Perhaps the most important factor which prevents women from leaving abusive marriages is the stigma against divorce and the social sanction marriages enjoy, Akila says. The false sense of permanence attached to the institution of marriage ensures that Sandhya and scores of women like her feel they cannot escape the nightmare of marital abuse and dowry harassment. In Sandhya’s case, she says that Sathish would come home drunk and physically assault her. Despite this, she continued to live with him fearing social backlash and exclusion, she says. 

“He used to come home drunk and beat me black and blue and demand money from me when I was fully pregnant with my second baby,” she recalls. In one particularly painful memory, Sandhya says that Sathish assaulted her in front of his parents near a petrol pump.

Particularly for women who marry for love and lose their family’s support, leaving an abusive marriage can be tricky for fear of being blamed despite being victims. “It could be lack of moral and financial support, social stigma and fear of exclusion, the sense of permanence of marriage, lack of financial independence etc that deter women from taking the step,” Akila explains. 

In many cases, the woman decides to not leave the marriage for the sake of her children. “Fear of losing custody of the children or having to fend for the children by herself, among other concerns, can prompt her to take the step,” she adds. 

Stringent divorce laws disadvantage women 

Moreover, fear of approaching institutions such as courts and police stations and the rigmarole which follows the legal path, besides the stigma attached to these institutions, further deter women from accessing help. The only way to break the toxic cycle is to create awareness about the various options women have when they experience dowry harassment and to convince them to not fall for stigma and social pressures. 

But experts also believe there is a pressing need to liberalise the option available to women, making divorce less cumbersome for them.

Unlike in other jurisdictions, the Indian marriage laws make it tough for couples to get a divorce. “Under Hindu Marriage Act and Special Marriage Act, unless a divorce is filed on mutual consent (where both parties want to get the divorce), the  partner seeking a divorce will need to prove allegations of cruelty, infidelity etc. in court,” she says. This prompts many couples to instead opt for separation without a formal divorce. This needs to change,” Akila says. 

Economics of marriage do not favour women 

An important factor to consider while liberalising grounds for divorce is the economics of marriage itself, says Akila. “Presently, Indian laws fall short of provisions for equitable distribution of matrimonial property during a divorce. This tilts the divorce in the man’s favour, as in most cases he is the breadwinner of the family,” she explains. 

Akila adds that many Indian women sacrifice their careers to run the house post marriage. Their years of labour go unrewarded and if it ends in divorce, they are left with no automatic claim to spousal or matrimonial property (assets acquired during the period of marriages). “This leaves them with little financial autonomy which stops them from getting divorced,” Akila explains. 

Across the world, several jurisdictions have laws focusing on distribution of marital property between partners. In India, there are legal resources such as maintenance money and alimony which almost “feels like charity” as it involves the man paying the woman for livelihood.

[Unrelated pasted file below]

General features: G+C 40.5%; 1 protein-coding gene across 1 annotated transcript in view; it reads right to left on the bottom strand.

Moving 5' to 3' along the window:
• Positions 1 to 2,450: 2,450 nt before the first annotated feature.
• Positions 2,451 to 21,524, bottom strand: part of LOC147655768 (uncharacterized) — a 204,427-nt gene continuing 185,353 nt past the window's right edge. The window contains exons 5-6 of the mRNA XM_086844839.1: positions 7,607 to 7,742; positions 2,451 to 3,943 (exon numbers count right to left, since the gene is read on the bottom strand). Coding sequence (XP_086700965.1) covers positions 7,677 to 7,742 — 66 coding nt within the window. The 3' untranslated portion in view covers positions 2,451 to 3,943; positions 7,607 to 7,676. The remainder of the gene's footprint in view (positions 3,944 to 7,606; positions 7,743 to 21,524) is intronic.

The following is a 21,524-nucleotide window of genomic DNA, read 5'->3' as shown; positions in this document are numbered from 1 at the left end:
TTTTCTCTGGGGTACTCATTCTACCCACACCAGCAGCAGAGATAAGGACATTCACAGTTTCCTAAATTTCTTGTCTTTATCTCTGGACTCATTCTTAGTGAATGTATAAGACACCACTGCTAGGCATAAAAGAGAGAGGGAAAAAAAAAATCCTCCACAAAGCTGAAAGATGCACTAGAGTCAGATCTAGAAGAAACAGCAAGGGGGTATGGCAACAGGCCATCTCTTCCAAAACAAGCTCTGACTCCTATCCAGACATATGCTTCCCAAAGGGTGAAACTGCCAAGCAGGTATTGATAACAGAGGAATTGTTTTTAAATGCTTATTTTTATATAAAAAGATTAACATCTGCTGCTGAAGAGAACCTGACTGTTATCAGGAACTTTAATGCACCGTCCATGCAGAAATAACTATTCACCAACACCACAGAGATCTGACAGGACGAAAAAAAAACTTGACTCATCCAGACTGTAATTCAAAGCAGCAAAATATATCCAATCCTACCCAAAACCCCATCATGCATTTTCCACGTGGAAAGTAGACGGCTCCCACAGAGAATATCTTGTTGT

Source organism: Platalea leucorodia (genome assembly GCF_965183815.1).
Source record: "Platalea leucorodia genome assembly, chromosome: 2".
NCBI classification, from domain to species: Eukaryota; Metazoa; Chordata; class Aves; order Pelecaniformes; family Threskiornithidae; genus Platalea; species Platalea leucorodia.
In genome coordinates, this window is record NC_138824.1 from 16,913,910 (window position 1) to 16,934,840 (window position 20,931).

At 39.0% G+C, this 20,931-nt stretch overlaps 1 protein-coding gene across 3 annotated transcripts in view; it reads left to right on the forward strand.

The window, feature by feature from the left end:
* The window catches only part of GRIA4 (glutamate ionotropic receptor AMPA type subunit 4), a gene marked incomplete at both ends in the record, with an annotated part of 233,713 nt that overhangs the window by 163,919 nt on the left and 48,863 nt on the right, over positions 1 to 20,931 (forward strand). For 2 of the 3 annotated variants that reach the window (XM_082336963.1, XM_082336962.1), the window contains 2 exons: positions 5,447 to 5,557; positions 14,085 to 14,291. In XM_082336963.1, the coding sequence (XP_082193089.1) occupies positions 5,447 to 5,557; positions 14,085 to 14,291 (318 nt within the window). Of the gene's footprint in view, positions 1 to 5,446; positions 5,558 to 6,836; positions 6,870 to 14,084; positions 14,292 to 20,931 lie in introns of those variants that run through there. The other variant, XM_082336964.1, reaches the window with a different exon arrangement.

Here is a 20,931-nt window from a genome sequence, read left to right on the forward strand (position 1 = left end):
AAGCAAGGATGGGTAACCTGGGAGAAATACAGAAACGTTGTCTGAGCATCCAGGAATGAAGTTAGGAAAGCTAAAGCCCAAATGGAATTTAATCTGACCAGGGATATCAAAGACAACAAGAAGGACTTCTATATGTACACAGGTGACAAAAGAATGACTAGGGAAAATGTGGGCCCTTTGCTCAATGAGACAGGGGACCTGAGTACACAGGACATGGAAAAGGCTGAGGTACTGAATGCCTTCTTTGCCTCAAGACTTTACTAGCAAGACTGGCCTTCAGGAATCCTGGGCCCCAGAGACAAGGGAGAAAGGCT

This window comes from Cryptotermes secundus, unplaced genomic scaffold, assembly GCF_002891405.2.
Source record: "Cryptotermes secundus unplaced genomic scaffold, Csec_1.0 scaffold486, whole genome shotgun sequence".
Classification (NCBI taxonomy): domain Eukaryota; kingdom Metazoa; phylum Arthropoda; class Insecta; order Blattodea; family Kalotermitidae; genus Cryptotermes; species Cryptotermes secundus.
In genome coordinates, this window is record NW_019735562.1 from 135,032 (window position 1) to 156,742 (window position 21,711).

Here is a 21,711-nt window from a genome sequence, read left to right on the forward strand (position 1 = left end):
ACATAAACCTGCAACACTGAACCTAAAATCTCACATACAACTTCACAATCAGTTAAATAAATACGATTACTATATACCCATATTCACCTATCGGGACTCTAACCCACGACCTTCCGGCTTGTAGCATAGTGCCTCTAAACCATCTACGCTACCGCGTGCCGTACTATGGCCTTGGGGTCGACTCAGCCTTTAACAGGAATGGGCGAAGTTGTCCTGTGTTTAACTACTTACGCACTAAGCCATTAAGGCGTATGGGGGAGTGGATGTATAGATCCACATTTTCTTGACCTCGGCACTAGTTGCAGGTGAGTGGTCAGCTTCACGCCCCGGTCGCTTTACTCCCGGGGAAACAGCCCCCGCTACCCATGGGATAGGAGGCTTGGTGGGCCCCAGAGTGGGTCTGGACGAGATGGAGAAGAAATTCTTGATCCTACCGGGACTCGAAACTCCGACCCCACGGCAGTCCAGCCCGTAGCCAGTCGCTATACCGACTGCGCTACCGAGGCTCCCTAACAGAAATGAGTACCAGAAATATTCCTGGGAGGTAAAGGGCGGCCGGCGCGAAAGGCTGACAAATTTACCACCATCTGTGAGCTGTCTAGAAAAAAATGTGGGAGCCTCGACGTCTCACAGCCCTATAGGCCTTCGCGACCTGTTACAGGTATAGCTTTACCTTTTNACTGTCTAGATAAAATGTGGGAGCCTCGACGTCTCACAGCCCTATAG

Access to resources 

Several NGO and government verticals are dedicated towards addressing domestic abuse and dowry harassment against women. Perhaps the most important tool at hand in Tamil Nadu is the 181 women’s helpline under the state Social Welfare Department. 

“The calls come to 181 and are directed depending on the case. For dowry cases, we initially direct them to the One Stop Crisis Centre or SAKHI, and then the protection officer and later the District Social Welfare Officer,” says Sherin Bosco, founder of the NGO Nakshatra and the psychosocial expert at 181. 

The One Stop Crisis Centre functions to provide “integrated support and assistance to women affected by violence.To facilitate immediate, emergency and non-emergency access to a range of services including medical, legal, psychological and counselling to fight against any forms of violence against women.” Apart from the state, dedicated NGOs such as the PCVC (International Foundation for Crime Prevention and Victim Care) extend support to women and queer individuals who affected by domestic and interpersonal violence. 

Change comes with awareness

“Educating parents of girl children on progressive ideas about marriage - the fact that it need not be an unbreakable bond in the face of abuse, violence and harassment, to identify dowry demands and report them formally - is important. There is also a need to increase accessibility to resources at hand to reach out to for reporting of dowry cases, as well outreach out to those facing dowry violence,” Akila adds. 

“I was riddled with guilt and a fatalistic attitude toward marriage, partly because of the circumstances of my love marriage and because I had grown up with a certain understanding of what it means to be a wife. But nobody deserves unhappiness... and if I had strongly believed this earlier, despite what society told me, I would have left my marriage long ago,” Sandhya says.

*Names changed to protect survivor's identity 

Read: After attempts on life, this dowry harassment survivor is getting back on her feet